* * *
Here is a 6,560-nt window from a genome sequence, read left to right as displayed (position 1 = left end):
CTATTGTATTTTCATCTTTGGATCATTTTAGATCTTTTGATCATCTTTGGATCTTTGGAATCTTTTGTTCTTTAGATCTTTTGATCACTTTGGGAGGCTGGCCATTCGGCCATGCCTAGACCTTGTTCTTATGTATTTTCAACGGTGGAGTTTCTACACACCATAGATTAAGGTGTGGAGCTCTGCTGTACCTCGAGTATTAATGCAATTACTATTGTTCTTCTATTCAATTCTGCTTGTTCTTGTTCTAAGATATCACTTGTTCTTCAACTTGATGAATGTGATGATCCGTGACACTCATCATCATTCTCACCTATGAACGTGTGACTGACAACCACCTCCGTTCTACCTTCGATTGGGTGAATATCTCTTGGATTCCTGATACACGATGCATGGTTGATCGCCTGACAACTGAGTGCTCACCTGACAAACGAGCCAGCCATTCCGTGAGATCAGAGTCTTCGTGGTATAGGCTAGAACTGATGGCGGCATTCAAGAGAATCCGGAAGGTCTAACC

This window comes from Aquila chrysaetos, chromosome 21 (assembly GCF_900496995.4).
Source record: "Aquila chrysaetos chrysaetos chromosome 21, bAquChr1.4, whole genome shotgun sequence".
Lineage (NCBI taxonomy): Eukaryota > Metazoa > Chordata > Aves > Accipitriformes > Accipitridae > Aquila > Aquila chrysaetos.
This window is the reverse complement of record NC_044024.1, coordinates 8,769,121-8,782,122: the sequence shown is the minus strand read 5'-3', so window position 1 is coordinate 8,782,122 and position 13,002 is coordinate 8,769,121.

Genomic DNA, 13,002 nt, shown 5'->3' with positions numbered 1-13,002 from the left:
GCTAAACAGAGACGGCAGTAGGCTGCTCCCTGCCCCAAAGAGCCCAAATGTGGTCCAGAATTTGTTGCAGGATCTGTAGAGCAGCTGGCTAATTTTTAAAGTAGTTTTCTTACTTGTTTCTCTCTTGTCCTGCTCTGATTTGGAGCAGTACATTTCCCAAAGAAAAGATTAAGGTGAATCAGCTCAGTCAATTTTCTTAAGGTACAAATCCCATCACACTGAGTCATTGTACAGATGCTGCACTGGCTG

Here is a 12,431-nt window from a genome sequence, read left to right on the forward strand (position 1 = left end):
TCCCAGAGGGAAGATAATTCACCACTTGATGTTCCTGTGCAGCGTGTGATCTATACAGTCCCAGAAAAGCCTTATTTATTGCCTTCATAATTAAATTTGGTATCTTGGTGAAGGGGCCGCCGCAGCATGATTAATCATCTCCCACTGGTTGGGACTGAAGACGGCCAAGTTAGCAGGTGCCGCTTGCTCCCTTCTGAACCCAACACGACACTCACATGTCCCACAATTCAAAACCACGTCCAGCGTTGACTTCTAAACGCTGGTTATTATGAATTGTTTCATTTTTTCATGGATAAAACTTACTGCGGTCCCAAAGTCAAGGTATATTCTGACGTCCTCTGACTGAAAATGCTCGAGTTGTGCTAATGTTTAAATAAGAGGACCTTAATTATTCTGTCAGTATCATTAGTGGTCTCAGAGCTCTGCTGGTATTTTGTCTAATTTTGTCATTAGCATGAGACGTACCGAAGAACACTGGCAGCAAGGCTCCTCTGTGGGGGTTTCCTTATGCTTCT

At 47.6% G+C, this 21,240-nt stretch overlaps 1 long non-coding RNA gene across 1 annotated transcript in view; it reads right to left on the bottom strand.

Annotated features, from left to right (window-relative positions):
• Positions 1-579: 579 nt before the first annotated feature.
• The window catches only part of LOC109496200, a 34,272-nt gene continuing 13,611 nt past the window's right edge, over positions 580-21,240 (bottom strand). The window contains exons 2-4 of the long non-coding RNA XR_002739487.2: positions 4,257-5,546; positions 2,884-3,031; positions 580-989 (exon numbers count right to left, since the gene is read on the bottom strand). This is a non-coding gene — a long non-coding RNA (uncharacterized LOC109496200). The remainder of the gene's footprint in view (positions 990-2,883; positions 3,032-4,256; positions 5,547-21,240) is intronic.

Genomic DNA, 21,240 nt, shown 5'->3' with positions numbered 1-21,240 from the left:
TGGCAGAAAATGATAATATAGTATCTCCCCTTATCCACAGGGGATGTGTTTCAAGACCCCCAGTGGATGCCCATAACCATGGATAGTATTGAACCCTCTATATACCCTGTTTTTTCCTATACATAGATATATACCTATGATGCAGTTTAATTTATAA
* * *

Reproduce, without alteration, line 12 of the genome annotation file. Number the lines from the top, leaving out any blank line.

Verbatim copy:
Annotated features, from left to right (window-relative positions):